A friend enjoys food-related films, so what can I say, I went along to see Burnt despite its almost uniformly terrible reviews. Therefore my first observation is that the end product is nowhere near as bad as those suggest. Of course it’s still essentially that — Hollywood product, albeit set in London and ticking off a lot of the tourist views of that city — but it coasts by on the charisma of its lead actors, all of whose work I enjoyed even if they’re hardly stretching themselves. If it’s a “comedy”-drama, then the comedy is in the broad strokes; I wouldn’t call it laugh-out-loud funny or anything. It’s more of a character study of one borderline-unstable man trying to find himself by learning to work with and trust other people. The film’s greatest weakness then is undoubtedly in the screenplay. The characters are stock and overly familiar (Gordon Ramsay is an executive producer, and Bradley Cooper’s Adam Jones isn’t far from his own carefully-constructed and endlessly-repeated media stereotype of the highly-strung rebellious bad-boy chef). The exposition, too, is wretchedly clunky, with characters like Omar Sy’s sous-chef Michel expected to recount their past dealings with Adam when meeting him, so as to catch us all up (oh sure, Adam’s drink/drug-fuelled youth is called on as a reason why this is necessary, but it’s a thin veneer). There’s lots of tedious to-do about Michelin stars, which as someone who used to care about such things when eating out is boring enough (I’m so done with tasting menus by the by), but will surely be of less than no interest to the rest of us (Jon Favreau’s Chef dealt with street food last year, which may not have been any less predictable a script, but it was at least a more likeable milieu). Worst of all is Adam’s hackneyed character arc, plotted out with plodding predictability, as he learns to work with others, repair his relationships, learn to temper his controlling behaviour, blah blah blah. But it all looks very nice, the actors have an easy charm, and I quite like workplace dramas even if every plot point here is punctuated by food p0rn.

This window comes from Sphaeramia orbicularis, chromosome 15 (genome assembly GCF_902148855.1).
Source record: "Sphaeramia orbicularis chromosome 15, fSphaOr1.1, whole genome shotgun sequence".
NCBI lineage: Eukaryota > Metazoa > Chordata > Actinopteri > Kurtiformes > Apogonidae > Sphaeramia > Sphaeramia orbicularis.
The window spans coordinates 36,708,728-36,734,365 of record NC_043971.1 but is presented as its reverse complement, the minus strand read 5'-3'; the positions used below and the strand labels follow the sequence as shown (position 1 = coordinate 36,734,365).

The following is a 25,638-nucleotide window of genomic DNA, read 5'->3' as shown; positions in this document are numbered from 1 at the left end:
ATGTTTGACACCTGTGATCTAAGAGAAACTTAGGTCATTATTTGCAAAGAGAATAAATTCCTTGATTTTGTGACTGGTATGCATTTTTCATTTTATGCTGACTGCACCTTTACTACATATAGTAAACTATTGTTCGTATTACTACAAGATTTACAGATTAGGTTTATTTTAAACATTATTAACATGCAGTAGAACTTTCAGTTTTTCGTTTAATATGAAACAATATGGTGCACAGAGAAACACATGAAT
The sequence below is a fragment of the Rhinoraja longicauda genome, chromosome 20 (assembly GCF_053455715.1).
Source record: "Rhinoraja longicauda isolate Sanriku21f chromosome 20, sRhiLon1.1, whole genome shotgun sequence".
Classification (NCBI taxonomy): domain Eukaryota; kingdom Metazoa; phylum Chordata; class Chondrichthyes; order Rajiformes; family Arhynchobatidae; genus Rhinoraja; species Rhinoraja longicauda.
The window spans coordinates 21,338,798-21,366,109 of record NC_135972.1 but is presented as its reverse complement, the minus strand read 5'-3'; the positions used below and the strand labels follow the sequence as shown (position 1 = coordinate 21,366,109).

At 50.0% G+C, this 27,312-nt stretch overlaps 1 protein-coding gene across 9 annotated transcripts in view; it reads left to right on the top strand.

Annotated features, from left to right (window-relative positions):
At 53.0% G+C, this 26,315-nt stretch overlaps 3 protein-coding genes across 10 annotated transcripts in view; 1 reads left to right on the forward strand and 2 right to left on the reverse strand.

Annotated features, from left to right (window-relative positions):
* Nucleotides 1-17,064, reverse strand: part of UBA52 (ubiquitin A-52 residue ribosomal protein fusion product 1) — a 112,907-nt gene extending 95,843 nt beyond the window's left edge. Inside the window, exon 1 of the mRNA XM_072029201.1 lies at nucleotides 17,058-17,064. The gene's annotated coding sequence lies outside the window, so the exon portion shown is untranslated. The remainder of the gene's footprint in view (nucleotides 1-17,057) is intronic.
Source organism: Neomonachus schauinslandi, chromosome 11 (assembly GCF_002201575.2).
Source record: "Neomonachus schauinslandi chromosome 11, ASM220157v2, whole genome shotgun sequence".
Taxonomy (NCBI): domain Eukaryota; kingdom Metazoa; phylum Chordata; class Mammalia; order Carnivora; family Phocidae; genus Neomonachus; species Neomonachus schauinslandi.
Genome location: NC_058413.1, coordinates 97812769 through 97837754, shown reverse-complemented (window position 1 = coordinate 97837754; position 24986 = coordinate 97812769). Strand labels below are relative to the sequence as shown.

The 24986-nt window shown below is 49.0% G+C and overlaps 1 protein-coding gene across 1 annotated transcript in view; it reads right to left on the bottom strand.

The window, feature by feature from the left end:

NEW RELEASE FILM REVIEW Director John Wells | Writer Steven Knight (based on a story by Michael Kalesniko) | Cinematographer Adriano Goldman | Starring Bradley Cooper, Sienna Miller, Daniel Brühl, Omar Sy | Length 101 minutes || Seen at Cineworld Wood Green, London, Saturday 7 November 2015